Top Ten Facts About the Relationship of David Hasselhoff and German Speaking CountriesI read a lot of blogs and articles by Americans or the British about Germany or German speaking countries. To me, it is always interesting to see the national differences in Western culture, and how things that are a normal part of everyday life, or certain traditions, look weird to the outside world. I found out that while I assumed the German language territory was heavily influenced by American pop culture in more recent years, there are apparently several things that make foreigners puzzled when they hear about it.
If you read several articles and lists about German speaking culture (most things about Germany apply to Austria as well), you will find that some topics are brought up in almost every list. Some are nonsensical, others are entirely true. For example: Yes, the British short movie “Dinner for One” is as essential to German/Austrian New Year’s Eve as “It’s a Wonderful Life” is to American Christmas (maybe even more), but no, pickles on the Christmas tree would get people to look at you like a weirdo with no sense for holiday decoration - nobody does that or has even heard of it. But some of these items are more complex, especially when it’s about music. One of these things is the reputation and success of David Hasselhoff in Germany.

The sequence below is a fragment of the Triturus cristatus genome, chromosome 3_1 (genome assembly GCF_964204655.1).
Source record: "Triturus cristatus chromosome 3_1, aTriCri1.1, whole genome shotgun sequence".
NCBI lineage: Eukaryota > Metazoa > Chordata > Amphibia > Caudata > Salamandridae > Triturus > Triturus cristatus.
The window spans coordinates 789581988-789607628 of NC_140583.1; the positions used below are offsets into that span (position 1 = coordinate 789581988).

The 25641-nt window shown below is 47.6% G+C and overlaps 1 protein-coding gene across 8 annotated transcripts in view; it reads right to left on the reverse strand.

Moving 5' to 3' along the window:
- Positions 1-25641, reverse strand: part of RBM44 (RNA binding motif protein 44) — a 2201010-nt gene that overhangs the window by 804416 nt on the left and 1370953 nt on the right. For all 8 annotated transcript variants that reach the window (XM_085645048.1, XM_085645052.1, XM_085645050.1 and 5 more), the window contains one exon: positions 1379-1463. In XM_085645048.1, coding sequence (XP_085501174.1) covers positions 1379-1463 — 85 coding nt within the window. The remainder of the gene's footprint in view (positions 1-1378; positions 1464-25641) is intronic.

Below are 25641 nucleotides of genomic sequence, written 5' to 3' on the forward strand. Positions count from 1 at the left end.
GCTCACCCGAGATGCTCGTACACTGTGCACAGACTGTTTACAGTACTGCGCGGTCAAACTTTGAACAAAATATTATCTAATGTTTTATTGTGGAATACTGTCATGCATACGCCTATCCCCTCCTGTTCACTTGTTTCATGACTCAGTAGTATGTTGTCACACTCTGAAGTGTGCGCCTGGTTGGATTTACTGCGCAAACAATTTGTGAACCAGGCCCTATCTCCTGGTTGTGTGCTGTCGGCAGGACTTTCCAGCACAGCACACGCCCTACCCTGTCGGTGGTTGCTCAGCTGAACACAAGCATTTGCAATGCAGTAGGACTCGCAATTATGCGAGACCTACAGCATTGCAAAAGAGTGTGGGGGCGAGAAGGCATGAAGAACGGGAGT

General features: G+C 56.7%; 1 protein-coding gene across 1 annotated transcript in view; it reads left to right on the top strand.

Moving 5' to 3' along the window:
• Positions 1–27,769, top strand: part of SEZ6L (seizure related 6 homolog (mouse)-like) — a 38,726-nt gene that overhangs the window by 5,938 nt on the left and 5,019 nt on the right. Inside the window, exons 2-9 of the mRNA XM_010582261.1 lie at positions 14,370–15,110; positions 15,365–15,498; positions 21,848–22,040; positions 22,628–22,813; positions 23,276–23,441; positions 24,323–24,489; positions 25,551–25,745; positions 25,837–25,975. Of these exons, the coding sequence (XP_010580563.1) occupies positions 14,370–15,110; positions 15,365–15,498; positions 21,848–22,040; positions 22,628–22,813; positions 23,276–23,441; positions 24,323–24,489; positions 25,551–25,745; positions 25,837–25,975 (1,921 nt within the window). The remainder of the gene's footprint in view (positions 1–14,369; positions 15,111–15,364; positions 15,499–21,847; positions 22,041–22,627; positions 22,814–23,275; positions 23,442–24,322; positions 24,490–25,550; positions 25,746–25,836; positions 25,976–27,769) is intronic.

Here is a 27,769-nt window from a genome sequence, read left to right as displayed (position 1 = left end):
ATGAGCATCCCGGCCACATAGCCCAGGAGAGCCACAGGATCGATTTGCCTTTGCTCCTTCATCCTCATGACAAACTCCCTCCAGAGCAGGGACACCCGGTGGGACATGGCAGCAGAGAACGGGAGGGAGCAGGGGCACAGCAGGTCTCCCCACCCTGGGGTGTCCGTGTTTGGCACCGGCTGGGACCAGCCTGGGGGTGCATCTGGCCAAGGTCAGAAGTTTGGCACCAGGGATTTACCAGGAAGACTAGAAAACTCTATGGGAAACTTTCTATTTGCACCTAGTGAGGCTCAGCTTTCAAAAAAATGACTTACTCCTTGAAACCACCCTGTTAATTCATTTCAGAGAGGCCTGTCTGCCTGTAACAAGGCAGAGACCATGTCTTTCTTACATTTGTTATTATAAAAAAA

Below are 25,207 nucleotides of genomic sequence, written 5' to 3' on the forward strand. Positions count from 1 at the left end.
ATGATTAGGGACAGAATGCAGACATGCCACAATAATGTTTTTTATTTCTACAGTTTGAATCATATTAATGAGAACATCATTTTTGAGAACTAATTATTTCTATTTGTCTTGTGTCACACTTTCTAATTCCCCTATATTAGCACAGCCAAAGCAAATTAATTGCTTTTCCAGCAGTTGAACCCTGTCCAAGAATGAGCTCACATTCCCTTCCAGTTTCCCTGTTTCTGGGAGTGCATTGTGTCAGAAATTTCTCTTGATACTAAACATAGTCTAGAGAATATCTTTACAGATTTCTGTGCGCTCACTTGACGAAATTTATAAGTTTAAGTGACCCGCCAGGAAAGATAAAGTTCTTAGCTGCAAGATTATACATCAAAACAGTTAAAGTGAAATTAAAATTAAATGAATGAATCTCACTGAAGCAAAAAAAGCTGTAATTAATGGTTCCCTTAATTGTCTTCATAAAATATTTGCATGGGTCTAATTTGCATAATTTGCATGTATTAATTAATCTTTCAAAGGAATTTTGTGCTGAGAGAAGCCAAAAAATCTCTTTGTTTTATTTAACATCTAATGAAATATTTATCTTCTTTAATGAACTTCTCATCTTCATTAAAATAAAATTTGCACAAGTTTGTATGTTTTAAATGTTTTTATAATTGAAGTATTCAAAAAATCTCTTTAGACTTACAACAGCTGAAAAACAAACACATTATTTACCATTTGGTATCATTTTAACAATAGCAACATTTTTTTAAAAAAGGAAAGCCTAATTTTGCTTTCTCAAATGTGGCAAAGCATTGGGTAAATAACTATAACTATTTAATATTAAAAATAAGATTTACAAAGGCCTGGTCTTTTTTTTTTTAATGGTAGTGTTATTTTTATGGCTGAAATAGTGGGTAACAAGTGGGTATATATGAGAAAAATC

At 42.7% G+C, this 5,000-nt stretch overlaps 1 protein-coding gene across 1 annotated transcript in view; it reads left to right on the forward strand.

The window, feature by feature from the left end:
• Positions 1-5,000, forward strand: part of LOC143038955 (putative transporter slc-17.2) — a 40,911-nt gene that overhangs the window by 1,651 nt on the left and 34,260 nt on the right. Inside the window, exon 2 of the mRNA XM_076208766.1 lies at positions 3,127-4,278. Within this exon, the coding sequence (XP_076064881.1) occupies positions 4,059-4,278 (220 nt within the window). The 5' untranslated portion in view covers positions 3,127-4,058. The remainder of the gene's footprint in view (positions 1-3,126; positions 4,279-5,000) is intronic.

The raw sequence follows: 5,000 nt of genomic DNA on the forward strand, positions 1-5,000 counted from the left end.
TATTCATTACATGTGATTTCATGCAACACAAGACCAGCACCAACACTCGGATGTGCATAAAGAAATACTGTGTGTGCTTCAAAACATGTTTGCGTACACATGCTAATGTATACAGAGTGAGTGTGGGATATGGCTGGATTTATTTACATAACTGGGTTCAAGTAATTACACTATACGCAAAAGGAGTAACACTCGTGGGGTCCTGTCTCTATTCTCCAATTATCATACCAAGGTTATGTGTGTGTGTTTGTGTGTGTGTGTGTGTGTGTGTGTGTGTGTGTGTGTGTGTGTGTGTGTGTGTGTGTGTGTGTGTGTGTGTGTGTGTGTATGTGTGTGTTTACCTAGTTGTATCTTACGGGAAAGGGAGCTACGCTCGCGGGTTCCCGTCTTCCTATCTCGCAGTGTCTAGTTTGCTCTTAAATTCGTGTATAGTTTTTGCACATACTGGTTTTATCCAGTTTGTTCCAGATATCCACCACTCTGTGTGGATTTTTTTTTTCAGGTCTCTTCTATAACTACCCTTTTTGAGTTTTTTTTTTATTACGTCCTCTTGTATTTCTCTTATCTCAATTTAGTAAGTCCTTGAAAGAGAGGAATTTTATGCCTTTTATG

Now, usually you have Germans commenting on such articles, either confirming them or being confused why foreigners think Germans do that. But when it comes to David Hasselhoff, even Germans disagree heavily if the stereotype is true or not. Now this list is to make it all more understandable.
First of all: Hasselhoff is not seen as one of the greatest, neither is he seen as a bad artist. I often get the impression that Americans think he is as huge as Michael Jackson or Phil Collins over here, when in fact he is far from that. But he’s also not the butt of a joke, or someone who is forgotten. To get an impression of his reputation and fame, you need to know about Germany’s relationship to the 80s, to the Berlin Wall, how they treat one hit wonders and how “relevance” is not as short lived as in other Western countries.
The Top Ten